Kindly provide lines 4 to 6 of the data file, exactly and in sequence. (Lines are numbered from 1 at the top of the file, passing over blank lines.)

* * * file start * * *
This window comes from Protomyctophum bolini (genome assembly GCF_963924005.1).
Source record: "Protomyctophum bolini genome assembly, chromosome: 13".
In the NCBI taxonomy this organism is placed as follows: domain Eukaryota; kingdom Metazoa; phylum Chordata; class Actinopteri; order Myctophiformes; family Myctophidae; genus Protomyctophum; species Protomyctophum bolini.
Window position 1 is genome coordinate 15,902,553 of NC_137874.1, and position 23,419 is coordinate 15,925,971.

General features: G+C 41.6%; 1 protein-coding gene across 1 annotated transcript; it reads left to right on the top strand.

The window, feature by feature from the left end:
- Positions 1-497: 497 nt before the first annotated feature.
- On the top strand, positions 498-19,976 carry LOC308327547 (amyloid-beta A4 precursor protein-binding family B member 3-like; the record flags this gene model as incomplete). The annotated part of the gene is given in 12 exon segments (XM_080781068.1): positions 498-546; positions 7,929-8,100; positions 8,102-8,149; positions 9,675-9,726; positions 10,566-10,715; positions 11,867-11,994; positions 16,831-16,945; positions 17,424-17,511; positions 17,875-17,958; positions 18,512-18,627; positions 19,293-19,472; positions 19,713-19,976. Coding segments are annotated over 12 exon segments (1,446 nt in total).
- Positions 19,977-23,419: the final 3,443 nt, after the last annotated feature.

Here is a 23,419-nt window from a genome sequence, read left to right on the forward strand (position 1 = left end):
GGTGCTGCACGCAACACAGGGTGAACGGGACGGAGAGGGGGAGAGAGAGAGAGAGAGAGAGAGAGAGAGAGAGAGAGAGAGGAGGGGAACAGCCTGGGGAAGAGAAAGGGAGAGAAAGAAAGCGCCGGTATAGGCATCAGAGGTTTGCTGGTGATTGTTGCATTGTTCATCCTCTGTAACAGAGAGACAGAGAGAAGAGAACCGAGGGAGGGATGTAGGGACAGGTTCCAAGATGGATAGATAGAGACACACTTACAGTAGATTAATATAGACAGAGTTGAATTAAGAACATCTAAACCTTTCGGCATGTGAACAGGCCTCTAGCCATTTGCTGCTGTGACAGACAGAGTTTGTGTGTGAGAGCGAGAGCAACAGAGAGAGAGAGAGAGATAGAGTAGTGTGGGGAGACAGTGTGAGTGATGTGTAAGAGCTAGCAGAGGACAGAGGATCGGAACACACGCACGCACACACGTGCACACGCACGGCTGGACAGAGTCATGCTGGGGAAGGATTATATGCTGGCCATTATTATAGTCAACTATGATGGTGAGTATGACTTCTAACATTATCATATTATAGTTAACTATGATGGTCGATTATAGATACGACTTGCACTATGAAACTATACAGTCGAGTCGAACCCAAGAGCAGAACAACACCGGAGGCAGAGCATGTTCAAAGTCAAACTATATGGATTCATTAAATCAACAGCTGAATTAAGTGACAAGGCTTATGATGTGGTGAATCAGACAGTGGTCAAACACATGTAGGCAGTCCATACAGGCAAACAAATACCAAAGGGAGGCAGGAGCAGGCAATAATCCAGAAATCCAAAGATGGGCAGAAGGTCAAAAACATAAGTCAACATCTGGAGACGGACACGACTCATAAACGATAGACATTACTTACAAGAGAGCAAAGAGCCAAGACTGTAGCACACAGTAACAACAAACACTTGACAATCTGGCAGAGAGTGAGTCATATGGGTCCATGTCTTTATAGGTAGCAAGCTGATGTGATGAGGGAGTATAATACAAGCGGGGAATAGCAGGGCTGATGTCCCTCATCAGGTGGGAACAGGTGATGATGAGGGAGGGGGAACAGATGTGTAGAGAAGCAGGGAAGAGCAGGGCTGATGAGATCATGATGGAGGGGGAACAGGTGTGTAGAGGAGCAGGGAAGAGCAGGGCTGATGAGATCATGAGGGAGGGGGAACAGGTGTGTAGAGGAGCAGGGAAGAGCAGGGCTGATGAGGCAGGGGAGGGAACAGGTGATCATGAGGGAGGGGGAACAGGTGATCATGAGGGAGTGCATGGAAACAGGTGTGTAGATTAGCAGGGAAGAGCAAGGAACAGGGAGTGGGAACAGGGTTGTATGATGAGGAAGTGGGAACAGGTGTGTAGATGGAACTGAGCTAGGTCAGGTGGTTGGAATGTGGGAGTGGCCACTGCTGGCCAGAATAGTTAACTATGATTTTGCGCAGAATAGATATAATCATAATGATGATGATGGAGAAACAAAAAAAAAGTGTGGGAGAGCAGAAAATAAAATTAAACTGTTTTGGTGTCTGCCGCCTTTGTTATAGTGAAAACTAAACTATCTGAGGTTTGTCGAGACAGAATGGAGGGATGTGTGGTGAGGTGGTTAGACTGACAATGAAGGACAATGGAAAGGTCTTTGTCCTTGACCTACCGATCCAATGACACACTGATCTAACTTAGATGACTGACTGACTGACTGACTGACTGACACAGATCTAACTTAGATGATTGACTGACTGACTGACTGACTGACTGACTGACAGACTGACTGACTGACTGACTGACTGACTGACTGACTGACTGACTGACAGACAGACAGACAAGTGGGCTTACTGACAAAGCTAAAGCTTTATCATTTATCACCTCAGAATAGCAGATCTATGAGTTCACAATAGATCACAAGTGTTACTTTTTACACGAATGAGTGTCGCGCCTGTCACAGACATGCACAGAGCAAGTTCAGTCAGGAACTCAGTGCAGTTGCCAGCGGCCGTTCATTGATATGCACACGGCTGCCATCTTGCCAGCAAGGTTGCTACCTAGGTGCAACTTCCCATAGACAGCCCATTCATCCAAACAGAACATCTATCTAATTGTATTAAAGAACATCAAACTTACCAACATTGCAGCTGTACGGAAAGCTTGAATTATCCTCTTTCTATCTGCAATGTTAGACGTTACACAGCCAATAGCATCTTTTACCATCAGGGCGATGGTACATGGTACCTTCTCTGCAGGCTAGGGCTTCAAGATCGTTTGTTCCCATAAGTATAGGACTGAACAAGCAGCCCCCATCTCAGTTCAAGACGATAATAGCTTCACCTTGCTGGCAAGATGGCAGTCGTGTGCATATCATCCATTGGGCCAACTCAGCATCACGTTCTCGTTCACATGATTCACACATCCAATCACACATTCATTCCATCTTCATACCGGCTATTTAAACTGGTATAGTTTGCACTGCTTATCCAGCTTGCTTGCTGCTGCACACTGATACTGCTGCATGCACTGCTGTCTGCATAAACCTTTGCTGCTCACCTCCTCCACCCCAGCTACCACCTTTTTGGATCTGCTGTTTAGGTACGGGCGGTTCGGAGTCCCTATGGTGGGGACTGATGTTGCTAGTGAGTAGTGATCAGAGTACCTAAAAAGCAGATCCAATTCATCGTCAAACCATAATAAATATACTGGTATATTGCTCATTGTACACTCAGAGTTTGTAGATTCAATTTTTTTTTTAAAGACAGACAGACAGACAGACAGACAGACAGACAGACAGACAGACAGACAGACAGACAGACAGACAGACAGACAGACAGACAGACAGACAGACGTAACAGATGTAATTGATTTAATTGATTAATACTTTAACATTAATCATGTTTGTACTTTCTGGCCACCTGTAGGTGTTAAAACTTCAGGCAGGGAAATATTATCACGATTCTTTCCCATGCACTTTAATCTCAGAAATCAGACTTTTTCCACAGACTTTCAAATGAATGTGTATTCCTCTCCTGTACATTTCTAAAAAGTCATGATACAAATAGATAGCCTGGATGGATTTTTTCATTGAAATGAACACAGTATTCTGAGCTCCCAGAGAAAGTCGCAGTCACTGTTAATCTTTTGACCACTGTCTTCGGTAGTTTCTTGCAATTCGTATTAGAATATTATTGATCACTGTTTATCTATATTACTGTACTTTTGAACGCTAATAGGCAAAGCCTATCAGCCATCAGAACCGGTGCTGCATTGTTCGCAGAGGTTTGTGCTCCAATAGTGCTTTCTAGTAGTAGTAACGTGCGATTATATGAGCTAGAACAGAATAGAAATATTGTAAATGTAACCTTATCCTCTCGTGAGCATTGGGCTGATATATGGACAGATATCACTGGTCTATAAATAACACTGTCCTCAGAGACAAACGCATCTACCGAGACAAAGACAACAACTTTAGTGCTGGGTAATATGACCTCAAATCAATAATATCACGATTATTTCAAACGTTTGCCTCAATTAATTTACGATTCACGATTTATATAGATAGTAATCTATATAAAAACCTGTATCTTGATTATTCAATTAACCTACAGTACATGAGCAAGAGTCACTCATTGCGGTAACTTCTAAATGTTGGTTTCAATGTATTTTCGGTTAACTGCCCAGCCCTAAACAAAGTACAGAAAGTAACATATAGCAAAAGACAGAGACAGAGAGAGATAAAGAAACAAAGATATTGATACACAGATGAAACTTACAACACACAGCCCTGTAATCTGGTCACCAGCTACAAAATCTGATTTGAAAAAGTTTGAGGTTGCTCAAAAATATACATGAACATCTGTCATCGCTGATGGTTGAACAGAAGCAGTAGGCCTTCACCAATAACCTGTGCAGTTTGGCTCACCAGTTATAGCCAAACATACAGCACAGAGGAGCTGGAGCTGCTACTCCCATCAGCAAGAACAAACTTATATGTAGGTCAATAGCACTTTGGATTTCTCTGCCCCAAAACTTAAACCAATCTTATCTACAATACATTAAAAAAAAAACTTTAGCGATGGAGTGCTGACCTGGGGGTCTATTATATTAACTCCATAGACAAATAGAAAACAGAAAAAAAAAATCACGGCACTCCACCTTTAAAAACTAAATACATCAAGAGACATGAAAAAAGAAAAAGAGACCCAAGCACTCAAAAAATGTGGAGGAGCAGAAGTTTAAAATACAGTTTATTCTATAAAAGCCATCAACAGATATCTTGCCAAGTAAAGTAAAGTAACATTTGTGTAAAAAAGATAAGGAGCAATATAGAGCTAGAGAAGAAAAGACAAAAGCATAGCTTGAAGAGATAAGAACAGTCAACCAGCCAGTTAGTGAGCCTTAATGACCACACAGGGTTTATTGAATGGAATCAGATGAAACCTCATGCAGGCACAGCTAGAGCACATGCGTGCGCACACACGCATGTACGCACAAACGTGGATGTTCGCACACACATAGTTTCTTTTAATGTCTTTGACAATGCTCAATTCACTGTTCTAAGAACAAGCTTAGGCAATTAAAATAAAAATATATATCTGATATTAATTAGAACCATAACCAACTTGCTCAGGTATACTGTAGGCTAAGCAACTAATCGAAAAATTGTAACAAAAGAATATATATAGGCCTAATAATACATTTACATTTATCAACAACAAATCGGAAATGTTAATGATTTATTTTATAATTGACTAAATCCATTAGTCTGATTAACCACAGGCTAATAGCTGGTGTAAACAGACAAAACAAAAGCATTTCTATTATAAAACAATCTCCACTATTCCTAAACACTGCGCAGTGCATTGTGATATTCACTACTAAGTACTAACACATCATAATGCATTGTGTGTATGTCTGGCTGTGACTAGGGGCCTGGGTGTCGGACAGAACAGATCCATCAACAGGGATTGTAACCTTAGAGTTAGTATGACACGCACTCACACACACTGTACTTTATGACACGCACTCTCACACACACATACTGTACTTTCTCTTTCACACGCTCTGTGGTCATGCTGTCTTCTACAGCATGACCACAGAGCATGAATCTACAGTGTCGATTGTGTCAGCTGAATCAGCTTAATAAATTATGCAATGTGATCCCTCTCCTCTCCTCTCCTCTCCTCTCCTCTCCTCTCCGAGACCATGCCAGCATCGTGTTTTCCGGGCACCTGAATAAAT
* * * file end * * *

Window position 1 is genome coordinate 15,902,553 of NC_137874.1, and position 23,419 is coordinate 15,925,971.

General features: G+C 41.6%; 1 protein-coding gene across 1 annotated transcript; it reads left to right on the top strand.

The window, feature by feature from the left end: